The only disciplinary hearing against anyone involved in the design and build of Christchurch's CTV building has been told that designer David Harding's career is all but over and his health is in tatters.
The Institution of Professional Engineers is investigating Mr Harding, who helped design the building which collapsed in the February 2011 earthquake, killing 115 people.
The hearing has come about as a result of complaints laid by various family members, represented by Tim Elms and Maan Alkaisi.
David Harding, 63, was excused from addressing the panel on Monday on the grounds of his failing health.
A report by the Royal Commission of Inquiry into the Canterbury Earthquakes in 2012 found that the CTV building in central Christchurch had serious design and construction flaws, and Mr Harding was working "beyond his competence".
He was found to have been left largely unsupervised by principal Alan Reay, despite his limited experience designing multi-level buildings. Mr Harding quit IPENZ just days before this hearing.
In an affidavit read out to the hearing on Monday, his lawyer Michael Kirkland said Mr Harding's mental and physical health are at extremely low ebbs and he seizes up when attempting to address questions and issues relating to the CTV building.
Mr Harding said not a day goes by when he doesn't think of the building and the loss of life.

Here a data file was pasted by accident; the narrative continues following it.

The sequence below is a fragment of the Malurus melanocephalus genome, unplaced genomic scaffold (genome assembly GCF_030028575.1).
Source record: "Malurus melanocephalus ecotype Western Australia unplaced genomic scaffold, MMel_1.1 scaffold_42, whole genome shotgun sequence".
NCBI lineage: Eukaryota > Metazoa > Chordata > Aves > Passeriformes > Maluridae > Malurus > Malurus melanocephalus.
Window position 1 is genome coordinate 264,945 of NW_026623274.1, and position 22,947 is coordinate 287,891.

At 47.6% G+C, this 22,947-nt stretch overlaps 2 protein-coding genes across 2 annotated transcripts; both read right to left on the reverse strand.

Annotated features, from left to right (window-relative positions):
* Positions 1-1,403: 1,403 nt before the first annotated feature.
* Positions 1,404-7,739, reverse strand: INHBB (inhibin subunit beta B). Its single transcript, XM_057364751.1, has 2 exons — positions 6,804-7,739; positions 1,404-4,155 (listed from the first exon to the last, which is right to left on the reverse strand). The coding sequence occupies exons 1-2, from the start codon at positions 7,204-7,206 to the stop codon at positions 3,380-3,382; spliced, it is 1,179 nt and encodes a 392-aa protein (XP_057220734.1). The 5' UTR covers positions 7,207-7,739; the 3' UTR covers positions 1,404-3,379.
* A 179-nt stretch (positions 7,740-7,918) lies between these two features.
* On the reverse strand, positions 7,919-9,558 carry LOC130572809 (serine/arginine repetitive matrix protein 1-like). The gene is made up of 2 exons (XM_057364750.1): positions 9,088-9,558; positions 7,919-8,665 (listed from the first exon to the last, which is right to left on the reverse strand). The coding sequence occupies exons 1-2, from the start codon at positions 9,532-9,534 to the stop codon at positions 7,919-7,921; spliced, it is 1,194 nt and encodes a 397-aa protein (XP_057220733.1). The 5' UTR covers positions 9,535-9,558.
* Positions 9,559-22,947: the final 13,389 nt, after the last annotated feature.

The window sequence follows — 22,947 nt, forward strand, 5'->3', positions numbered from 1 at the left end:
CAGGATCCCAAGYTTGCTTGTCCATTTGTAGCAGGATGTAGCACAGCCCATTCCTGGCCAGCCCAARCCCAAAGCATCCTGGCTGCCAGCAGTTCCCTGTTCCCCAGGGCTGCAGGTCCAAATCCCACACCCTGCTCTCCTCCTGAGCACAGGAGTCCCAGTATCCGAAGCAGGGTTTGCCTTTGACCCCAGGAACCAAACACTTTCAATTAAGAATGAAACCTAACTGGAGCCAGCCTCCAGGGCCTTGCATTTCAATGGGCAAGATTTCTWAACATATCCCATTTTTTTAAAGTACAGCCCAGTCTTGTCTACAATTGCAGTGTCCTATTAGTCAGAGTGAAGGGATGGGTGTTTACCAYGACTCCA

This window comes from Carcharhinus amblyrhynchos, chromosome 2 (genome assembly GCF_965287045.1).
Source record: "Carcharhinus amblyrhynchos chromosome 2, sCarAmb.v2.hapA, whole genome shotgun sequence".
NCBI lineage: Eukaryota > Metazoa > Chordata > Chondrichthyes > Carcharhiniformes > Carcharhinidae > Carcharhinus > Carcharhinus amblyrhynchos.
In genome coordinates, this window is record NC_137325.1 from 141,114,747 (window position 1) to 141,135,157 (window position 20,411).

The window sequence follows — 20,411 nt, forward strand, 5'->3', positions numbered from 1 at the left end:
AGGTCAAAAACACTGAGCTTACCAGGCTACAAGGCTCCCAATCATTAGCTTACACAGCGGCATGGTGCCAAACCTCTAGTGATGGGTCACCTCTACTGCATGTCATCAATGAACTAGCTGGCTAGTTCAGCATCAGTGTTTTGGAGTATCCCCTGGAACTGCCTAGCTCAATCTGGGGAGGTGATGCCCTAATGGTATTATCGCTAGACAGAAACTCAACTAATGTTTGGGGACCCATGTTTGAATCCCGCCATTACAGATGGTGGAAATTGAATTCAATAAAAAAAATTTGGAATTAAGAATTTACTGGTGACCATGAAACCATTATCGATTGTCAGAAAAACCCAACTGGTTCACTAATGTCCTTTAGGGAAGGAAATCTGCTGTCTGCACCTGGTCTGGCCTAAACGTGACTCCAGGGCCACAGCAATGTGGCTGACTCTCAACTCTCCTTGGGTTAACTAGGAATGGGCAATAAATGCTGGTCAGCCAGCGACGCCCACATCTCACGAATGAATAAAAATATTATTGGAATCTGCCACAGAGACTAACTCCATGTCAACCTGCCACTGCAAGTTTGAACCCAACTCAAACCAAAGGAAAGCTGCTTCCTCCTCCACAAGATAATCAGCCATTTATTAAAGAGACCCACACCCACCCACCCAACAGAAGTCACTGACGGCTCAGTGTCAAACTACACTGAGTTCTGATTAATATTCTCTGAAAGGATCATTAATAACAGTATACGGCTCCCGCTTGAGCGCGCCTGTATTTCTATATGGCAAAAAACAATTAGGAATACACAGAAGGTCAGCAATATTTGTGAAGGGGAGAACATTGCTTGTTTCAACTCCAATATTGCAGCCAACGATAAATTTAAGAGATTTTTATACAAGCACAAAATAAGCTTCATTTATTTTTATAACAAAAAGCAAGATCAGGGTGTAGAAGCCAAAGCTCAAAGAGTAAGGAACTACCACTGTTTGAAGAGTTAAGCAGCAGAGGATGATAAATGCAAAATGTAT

The panel was told that Mr Harding applied for a renewal of his chartered status in July 2011, but didn't tell his assessors of his involvement with the CTV building design.
IPENZ investigator Peter McComb said that by omitting this involvement, Mr Harding breached a professional code of conduct that says engineers must act with honesty, objectivity and integrity.
Mr McComb said the consequences of CTV's structural failure were so catastrophic that Mr Harding had duty to act with integrity and bring this issue to the notification of the professional body.
A minute's silence for earthquake victims was held at the start of the hearing.
Tim Elms, whose daughter Teresa McLean was killed when the building collapsed, made a submission to the hearing on behalf of the other bereaved families.
Mr Elms spoke of his frustration that, although the Commission of Inquiry found the building's collapse was caused by non-compliant design, it didn't find any one person accountable. He said the resignations of Mr Harding and building engineer Alan Reay from IPENZ demonstrated a lack of integrity and ethical behaviour.
But David Harding's lawyer, Michael Kirkland, told the panel it was operating outside the law, because Mr Harding was no longer a member of IPENZ.
The institution's website says Mr Harding's resignation does not affect its jurisdiction over him as a chartered professional engineer, which he has been since 2006.
IPENZ said two hearings were scheduled for Monday. It said the first, relating to Mr Harding as a member of the institution, would not now be able to result in any order against him under its membership rules, but the other would not be so restricted.
"The second, in regard to his re-assessment for continued registration as a chartered professional engineer in 2011 is intended to proceed as planned, because it is unaffected by his membership status," the website states.
The panel retired on Monday to consider its verdict.